47 Tucanae or 47 Tuc is a spectacular globular cluster located in the southern constellation of Tucana. At magnitude +4.5, it appears to the naked eye as a slightly fuzzy star similar to the head of a tail-less comet. Always hidden from view for European and North American observers, 47 Tuc was discovered by French astronomer Nicolas Louis de Lacaille on September 14, 1751. Initially Lacaille though he had found a comet until further inspection revealed its true nature.

47 Tuc is the second brightest globular in the sky, only Omega Centauri is more brilliant. It has an extremely dense core and is one of the most massive globular clusters surrounding the Milky Way. The cluster is located 2.5 degrees west of the Small Magellanic Cloud (SMC) and from most of the Southern Hemisphere it's circumpolar and never sets. In contrast from latitudes of 18N or greater, the globular can never be seen as it fails to rise above the horizon.

47 Tucanae (ESO/Cioni/VISTA/Cambridge Astronomical)

Through 7x50 or 10x50 binoculars, 47 Tuc appears as a bright starlight nucleus surrounding by a halo of soft pearly light. It's clearly non-stellar in nature. Telescopically the cluster is stunning and a showpiece object of the night sky. It total it spans 31 arc minutes of apparent sky, almost exactly the same diameter as the full Moon. For comparison, 47 Tuc is 50% larger and 3x brighter than M13 "the Great Hercules Globular Cluster" widely regarded as the finest globular in the northern section of the sky.

A small 100mm (4-inch) scope reveals a bright compact core surrounded by a large 15 arc minute sphere with the brightest members resolvable. Even through small telescopes it's a superb sight. A 200mm (8-inch) instrument shows a swarm of stars in a glittering 3D view. The dense centre remains unresolvable in stark contrast to the less dense outer regions. Overall it's a breathtaking object for all sizes and types of telescopes.

47 Tuc is located 16,700 light-years from Earth and contains at least 500,000 stars. These include exotic stars with at least 23 blue stragglers and 23 millisecond pulsars known. The globular is estimated to be 13.1 billion years old.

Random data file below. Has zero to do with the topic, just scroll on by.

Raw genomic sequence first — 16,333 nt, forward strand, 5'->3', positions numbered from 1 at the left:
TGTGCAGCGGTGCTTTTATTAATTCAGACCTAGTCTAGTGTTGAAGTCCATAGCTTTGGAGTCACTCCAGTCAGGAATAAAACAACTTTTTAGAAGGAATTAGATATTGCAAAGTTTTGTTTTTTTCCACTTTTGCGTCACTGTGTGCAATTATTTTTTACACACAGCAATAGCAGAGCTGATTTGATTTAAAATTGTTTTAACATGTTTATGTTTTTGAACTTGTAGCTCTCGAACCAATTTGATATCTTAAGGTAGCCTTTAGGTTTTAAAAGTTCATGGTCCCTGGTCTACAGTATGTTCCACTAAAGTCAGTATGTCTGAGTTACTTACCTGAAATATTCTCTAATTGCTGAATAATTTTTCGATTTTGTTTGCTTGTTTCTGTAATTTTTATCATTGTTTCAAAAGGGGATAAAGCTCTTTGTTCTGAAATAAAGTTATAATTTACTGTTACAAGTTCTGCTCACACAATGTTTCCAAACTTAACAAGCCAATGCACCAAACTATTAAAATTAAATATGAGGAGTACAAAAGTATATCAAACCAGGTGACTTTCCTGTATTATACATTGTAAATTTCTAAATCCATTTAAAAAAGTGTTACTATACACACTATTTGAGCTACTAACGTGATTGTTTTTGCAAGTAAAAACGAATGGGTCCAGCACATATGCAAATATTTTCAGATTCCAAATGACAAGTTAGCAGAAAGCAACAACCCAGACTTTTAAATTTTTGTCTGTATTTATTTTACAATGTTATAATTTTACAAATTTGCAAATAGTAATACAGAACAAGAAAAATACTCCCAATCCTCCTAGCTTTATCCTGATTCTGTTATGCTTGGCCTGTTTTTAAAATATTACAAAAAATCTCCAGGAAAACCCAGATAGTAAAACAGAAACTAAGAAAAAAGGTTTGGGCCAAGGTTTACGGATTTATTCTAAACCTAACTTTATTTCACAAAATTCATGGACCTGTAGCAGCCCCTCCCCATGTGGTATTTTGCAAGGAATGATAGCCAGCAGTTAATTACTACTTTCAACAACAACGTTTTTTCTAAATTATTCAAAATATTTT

Finder Chart for 47 Tucanae

Finder Chart for 47 Tucanae - pdf format

47 Tucanae Data Table

Name47 Tucanae
Object TypeGlobular Cluster
Distance (kly)16.7
Apparent Mag.4.5
RA (J2000)00h 24m 05s
DEC (J2000)-72d 04m 51s
Apparent Size (arc mins)31 x 31
Radius (light-years)75
Age (years)13.1 Billion
Number of Stars>500,000
Notable FeatureSecond brightest globular cluster after Omega Centauri

Sky Highlights - March 2017

Comet 41P/Tuttle-Giacobini-Kresak now visible with binoculars as it heads towards perihelion

Mercury heading towards greatest elongation east

Minor Planet
Vesta now visible with binoculars and small telescopes.

The Planets
This Month's Guide

Algol Minima
Algol eclipse dates and times for March 2017

Northern Hemisphere
West:- Venus (mag. -4.8 to -4.1 - first half of month), Mars (mag. +1.3 to +1.5), Uranus (mag. +5.9), Mercury (mag. -1.5 to -0.4 - second half of month)
Southeast:- Jupiter (mag. -2.3 to -2.5)
Southwest:- Jupiter
Southeast:- Saturn (mag. +0.5)

Southern Hemisphere
West:- Venus (first half of month), Mars, Uranus
North:- Jupiter
East:- Saturn
West:- Jupiter
Northeast:- Saturn
East:- Neptune (mag. +8.0 - second half of month)

Deep Sky
Naked eye / binoculars:-
Melotte 111 - Mel 111 - The Coma Star Cluster (Open Cluster)
Messier 44 - M44 - The Praesepe (Open Cluster)

Messier 67 - M67 - Open Cluster
Messier 51 - M51 - The Whirlpool Galaxy (Spiral Galaxy)
Messier 97 - M97 - The Owl Nebula (Planetary Nebula)
Messier 101 - M101 - The Pinwheel Galaxy (Spiral Galaxy)
Messier 65 – M65 – Spiral Galaxy
Messier 66 - M66 - Intermediate Spiral Galaxy
Messier 95 - M95 - Barred Spiral Galaxy
Messier 96 - M96 - Intermediate Spiral Galaxy
NGC 4244 - Spiral Galaxy
NGC 4565 - Needle Galaxy - Spiral Galaxy

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